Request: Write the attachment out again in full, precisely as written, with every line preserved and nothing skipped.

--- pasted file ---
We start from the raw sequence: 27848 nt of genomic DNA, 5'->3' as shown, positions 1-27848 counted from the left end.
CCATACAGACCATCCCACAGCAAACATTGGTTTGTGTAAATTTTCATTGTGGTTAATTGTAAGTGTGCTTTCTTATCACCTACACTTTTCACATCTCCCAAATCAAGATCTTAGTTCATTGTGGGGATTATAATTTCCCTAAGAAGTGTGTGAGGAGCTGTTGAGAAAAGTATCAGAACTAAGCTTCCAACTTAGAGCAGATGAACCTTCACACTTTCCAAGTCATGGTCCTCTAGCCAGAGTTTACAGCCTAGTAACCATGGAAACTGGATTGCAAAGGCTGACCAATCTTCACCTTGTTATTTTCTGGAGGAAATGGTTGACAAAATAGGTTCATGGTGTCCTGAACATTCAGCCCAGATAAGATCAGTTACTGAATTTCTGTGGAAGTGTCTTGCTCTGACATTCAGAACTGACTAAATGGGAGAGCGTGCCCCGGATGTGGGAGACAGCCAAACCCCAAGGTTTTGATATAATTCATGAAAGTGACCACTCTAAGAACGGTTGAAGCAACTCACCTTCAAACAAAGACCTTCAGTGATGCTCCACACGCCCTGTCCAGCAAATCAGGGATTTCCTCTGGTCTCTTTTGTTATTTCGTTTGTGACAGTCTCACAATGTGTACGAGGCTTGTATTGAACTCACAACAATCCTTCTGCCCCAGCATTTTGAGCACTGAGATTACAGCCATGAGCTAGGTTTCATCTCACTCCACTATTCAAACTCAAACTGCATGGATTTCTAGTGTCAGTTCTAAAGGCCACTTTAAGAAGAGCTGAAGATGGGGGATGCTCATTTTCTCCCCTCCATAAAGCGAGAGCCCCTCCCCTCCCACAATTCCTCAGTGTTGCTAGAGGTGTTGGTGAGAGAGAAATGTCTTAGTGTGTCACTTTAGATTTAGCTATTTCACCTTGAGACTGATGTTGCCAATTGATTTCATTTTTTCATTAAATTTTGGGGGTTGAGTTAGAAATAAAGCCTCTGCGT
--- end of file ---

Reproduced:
We start from the raw sequence: 27848 nt of genomic DNA, 5'->3' as shown, positions 1-27848 counted from the left end.
CCATACAGACCATCCCACAGCAAACATTGGTTTGTGTAAATTTTCATTGTGGTTAATTGTAAGTGTGCTTTCTTATCACCTACACTTTTCACATCTCCCAAATCAAGATCTTAGTTCATTGTGGGGATTATAATTTCCCTAAGAAGTGTGTGAGGAGCTGTTGAGAAAAGTATCAGAACTAAGCTTCCAACTTAGAGCAGATGAACCTTCACACTTTCCAAGTCATGGTCCTCTAGCCAGAGTTTACAGCCTAGTAACCATGGAAACTGGATTGCAAAGGCTGACCAATCTTCACCTTGTTATTTTCTGGAGGAAATGGTTGACAAAATAGGTTCATGGTGTCCTGAACATTCAGCCCAGATAAGATCAGTTACTGAATTTCTGTGGAAGTGTCTTGCTCTGACATTCAGAACTGACTAAATGGGAGAGCGTGCCCCGGATGTGGGAGACAGCCAAACCCCAAGGTTTTGATATAATTCATGAAAGTGACCACTCTAAGAACGGTTGAAGCAACTCACCTTCAAACAAAGACCTTCAGTGATGCTCCACACGCCCTGTCCAGCAAATCAGGGATTTCCTCTGGTCTCTTTTGTTATTTCGTTTGTGACAGTCTCACAATGTGTACGAGGCTTGTATTGAACTCACAACAATCCTTCTGCCCCAGCATTTTGAGCACTGAGATTACAGCCATGAGCTAGGTTTCATCTCACTCCACTATTCAAACTCAAACTGCATGGATTTCTAGTGTCAGTTCTAAAGGCCACTTTAAGAAGAGCTGAAGATGGGGGATGCTCATTTTCTCCCCTCCATAAAGCGAGAGCCCCTCCCCTCCCACAATTCCTCAGTGTTGCTAGAGGTGTTGGTGAGAGAGAAATGTCTTAGTGTGTCACTTTAGATTTAGCTATTTCACCTTGAGACTGATGTTGCCAATTGATTTCATTTTTTCATTAAATTTTGGGGGTTGAGTTAGAAATAAAGCCTCTGCGT